Scotland’s libraries are a welcoming environment for people from all walks of life, and many Scots know their value. Ken McLeod, author of The Star Fraction and The Sky Road, takes refuge within their walls.
“The Reference Room in Edinburgh’s Central Library works for me; also the Scottish Poetry Library. From my student days in the 70s I have fond memories of the Reading Room at Glasgow University, and the MacLellan Library,” he says.
Alan Bissett, author of Boyracers and Death of a Ladies Man, prefers long train journeys to get to grips with a book. “I especially love that Glasgow-Inverness line that takes you into the rugged, often snow-capped Highlands,” he explains. “It’s difficult to find a better view than that. Wonderfully atmospheric.”
“My favourite stationary place to do some reading during the daytime would probably be the cafe Offshore on Gibson Street in the West End of Glasgow, preferably in one of the sofa chairs. I love the way the light comes in through those big windows and there’s a nice hum of creativity around you. At night, I’d probably go for a traditional country pub with a fireside – say, The Brown Bull in Lochwinnoch – where you can sit all warm with a dram and just disappear into the page.”
Being able to bury yourself in a book in a public space can be impossible for some. Instead, many of us wait until we have a private moment to spend a few hours lost in words.
Cathy McPhail, author of Run, Zan, Run and Dark Waters, opts for the comfort of her own home. She says: “I love reading in bed, love the feeling I’m going to bed to begin a new book, or get back into an exciting read. I do have a balcony, and in the summer I love sitting out there, looking over the Clyde, sipping a glass of wine and reading a good book.”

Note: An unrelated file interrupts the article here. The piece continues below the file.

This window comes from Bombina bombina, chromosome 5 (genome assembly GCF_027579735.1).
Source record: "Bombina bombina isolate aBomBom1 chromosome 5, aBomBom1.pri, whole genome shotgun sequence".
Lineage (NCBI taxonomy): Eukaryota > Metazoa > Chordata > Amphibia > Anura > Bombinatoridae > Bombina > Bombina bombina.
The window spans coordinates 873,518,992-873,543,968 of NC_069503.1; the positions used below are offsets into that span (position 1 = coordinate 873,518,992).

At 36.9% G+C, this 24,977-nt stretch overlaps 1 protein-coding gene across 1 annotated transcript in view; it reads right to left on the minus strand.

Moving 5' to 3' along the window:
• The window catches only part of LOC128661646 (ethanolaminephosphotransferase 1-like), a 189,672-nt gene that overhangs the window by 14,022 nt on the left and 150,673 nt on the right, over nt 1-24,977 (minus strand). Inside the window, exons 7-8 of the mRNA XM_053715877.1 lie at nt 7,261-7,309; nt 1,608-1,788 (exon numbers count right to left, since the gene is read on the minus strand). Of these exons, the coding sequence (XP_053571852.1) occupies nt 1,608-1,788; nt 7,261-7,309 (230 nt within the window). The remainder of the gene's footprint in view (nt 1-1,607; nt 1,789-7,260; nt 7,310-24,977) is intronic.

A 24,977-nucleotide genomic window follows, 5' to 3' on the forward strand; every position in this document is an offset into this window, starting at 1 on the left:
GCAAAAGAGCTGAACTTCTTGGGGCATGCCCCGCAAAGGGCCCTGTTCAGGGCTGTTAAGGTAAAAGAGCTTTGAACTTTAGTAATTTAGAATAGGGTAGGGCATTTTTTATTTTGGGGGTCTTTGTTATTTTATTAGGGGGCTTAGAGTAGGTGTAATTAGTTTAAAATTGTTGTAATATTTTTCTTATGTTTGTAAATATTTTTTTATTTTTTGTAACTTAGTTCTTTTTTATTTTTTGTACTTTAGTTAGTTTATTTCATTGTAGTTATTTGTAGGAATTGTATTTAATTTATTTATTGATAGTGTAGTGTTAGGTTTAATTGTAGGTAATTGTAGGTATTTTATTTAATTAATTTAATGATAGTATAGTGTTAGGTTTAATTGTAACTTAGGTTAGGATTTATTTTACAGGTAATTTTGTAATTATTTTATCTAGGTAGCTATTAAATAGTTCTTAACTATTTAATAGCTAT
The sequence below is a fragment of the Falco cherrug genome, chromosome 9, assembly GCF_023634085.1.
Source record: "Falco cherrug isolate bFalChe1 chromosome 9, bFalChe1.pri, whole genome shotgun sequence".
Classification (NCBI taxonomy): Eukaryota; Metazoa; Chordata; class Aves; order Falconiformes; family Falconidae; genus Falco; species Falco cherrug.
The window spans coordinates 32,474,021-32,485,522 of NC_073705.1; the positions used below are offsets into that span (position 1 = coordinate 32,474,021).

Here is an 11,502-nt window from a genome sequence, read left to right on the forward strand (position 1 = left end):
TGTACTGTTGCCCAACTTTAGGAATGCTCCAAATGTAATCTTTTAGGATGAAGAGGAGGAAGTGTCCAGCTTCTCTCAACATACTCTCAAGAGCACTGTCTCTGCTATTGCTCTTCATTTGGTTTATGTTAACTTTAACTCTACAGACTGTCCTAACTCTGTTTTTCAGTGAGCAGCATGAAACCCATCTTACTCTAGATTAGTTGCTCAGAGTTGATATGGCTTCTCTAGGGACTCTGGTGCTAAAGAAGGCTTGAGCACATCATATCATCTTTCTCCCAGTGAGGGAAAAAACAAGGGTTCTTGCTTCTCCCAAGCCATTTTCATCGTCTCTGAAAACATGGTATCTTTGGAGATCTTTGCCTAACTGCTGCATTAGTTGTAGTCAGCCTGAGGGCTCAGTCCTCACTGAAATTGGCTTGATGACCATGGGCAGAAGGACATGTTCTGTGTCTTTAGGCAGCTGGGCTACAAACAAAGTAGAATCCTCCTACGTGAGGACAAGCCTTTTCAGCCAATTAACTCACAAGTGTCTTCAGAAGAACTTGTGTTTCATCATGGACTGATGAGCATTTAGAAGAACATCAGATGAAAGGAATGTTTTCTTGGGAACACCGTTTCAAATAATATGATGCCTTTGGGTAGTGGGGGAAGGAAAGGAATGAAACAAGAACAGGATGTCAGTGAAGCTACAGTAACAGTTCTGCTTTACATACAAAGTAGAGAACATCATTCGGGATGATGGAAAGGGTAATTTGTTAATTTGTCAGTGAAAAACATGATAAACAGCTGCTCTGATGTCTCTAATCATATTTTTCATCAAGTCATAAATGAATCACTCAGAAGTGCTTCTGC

For many, surroundings are important. Often they can add to the story or change one’s emotions while reading. For Zoe Strachan, author of Spin Cycle and Ever Fallen In Love, what’s around you can impact your enjoyment.
“I’d chose anywhere cosy with a view across the Firth of Clyde to Ailsa Craig, Arran and the Holy Isle. Except, of course, with a really good book, when you finally look up it’s dark, and you can’t see the view at all”, she explains.
“A couple of years ago I was lucky enough to do a residency at Cove Park, on the Rosneath Peninsula. I liked sitting on my wee couch in my converted shipping container, reading and occasionally being distracted by Highland cows bathing in the pond outside my window. And beyond that, Loch Long and the menacing (but also thrilling) sight of the nuclear submarines gliding to and from Coulport. I’m quite jealous of the artists and writers who will be enjoying the same view just now, but also pleased that Cove Park has created such a magical place for creativity, studying and thinking”.